In the Garden:
Northern California Coastal & Inland Valleys
Succulents and ornamental grasses will withstand drought with very little or no water.
Contrary to the recent rains, it looks as if the predictions for a serious drought are real. Although some areas in the North Bay and in the Santa Cruz Mountains have received as much as 4 inches of rain per storm, the reservoirs are still way below normal. Lexington is only at 33 percent of capacity, even with the heavy rains in February. I'm betting that there will be water rationing by June. Be prepared to say good-bye to your lawn.
If we do have mandatory water rationing it is very important to protect your trees. Most garden trees are lazy louts and rely on surface water from lawn sprinklers. The roots will only grow where the soil is moist. In years that receive average rainfall this is not a problem. However, when the lawn sprinklers are turned off, those same trees will suffer because they have not put put down roots into the permanent moisture table. I recommend deep watering now to encourage the roots to grow deep into the soil.
There are special tools that attach to the end of a hose that will apply water well below the surface of the soil. Soaker hoses also work for deep watering. Lay them out around the drip line of the tree and allow them to run overnight so that the water can penetrate deep into the earth.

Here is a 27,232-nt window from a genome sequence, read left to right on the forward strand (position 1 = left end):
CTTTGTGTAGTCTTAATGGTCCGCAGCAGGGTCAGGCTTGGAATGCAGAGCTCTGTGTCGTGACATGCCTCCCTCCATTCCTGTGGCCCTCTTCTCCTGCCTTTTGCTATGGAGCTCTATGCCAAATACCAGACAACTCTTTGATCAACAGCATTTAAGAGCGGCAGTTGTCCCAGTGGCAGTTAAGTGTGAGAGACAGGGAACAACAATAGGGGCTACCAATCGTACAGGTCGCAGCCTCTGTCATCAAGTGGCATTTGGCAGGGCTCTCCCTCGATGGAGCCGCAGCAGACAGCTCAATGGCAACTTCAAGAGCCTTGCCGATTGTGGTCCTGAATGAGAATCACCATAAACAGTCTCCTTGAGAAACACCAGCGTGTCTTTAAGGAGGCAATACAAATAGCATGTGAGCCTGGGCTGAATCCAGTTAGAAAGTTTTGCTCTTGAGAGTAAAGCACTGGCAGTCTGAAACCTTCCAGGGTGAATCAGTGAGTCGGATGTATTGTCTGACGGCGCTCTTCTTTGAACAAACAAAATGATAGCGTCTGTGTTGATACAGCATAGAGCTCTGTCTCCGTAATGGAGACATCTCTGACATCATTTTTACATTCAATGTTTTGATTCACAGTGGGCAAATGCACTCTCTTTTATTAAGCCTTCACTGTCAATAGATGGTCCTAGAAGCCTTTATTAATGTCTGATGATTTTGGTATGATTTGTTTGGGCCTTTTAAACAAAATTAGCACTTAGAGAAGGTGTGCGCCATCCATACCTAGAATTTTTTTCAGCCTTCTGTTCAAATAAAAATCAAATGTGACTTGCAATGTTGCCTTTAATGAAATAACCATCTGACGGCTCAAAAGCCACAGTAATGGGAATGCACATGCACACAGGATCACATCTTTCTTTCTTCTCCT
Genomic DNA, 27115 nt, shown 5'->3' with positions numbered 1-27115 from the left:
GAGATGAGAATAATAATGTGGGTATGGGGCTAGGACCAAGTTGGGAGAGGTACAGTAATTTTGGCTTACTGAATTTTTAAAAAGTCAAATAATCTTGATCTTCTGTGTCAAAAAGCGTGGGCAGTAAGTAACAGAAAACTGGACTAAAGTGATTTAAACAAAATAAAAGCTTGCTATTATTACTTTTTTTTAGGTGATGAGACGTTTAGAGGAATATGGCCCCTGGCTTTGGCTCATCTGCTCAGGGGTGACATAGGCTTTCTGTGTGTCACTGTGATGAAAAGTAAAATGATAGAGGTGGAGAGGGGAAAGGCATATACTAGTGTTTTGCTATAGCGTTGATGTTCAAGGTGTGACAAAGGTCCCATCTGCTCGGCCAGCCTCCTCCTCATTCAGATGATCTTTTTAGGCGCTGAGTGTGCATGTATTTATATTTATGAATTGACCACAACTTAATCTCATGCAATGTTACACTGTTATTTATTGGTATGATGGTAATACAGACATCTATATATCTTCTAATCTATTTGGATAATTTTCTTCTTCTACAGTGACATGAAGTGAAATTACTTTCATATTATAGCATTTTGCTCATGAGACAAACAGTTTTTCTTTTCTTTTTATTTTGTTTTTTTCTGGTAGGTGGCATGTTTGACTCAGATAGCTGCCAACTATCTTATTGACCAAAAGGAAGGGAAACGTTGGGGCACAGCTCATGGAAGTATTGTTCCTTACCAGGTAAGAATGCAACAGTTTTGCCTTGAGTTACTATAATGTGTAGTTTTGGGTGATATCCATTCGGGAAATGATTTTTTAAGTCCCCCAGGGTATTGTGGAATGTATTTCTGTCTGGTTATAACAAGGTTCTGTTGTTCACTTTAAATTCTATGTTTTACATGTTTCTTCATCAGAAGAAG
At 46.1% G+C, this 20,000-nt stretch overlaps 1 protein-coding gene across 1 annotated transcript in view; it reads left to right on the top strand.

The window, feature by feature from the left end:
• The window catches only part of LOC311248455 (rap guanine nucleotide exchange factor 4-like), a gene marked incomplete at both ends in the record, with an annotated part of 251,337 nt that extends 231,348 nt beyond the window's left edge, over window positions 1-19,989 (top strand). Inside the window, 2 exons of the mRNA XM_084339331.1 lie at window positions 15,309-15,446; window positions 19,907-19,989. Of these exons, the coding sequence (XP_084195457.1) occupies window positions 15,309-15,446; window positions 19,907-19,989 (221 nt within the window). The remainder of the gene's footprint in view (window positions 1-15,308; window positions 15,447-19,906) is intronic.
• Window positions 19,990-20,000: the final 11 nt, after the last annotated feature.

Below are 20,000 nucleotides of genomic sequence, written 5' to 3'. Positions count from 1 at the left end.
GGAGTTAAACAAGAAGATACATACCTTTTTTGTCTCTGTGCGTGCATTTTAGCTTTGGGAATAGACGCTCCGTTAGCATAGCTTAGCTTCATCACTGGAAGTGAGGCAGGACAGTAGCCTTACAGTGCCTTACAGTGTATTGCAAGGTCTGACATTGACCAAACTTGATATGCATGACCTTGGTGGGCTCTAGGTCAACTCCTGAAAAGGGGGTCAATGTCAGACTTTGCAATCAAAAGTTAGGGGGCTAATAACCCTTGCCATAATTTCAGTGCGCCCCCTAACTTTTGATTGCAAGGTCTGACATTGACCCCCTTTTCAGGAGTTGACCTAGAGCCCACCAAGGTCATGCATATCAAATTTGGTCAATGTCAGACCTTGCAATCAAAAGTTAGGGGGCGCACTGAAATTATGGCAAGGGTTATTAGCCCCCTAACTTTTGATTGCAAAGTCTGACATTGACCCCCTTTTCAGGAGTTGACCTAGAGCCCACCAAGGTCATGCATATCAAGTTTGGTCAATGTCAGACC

Redwood trees in particular are going to suffer. They do not have deep roots, but rather a thick, fibrous mat that supports the tree by sucking up moisture that has been collected in the fine needles and then drips down onto the soil beneath the canopy. It's imperative that you allow redwood trees to maintain their protective mulch of needles to prevent the soil from drying out. Also, the larger the redwood, the more water it will require during the dry season. I recommend setting up a semi-permanent soaker hose system that you can attach to the gray water from your laundry machine.
Most landscape shrubs will survive on a once-a-month watering schedule so long as the surface of the soil is deeply mulched. Use a soil probe to see that the water has penetrated at least 24 inches into the soil. The probe will push easily through damp soil, only to be stopped when it reaches dry earth.
Shallow-rooted tropical shrubs such as hibiscus and gardenia can be transplanted into containers where they can receive individual care. Containers should be double potted with a layer of newspaper or straw between the two pots. Keep in mind that the insulation layer will provide hiding spaces for slugs and earwigs. Remember, the more sun a plant receives, the more water it will use.
I recommend at least a 6-inch layer of mulch. Local City Park and Recreation Departments will deliver, usually for free, a truck load of tree chippings that work perfectly well for mulch.
No fertilizer this year for landscape shrubs and trees. Fertilization will cause new growth which requires more water. Keep your plants in a resting mode throughout the dry season if possible. Citrus are the exception. They require moist soil throughout the summer months. Mulch will help cut down on water usage for all plants, citrus included.
This is going to be a tough year, friends. Feel free to contact me with your questions. We are all in this together. But on the bright side, at least you won't have to mow the lawn!
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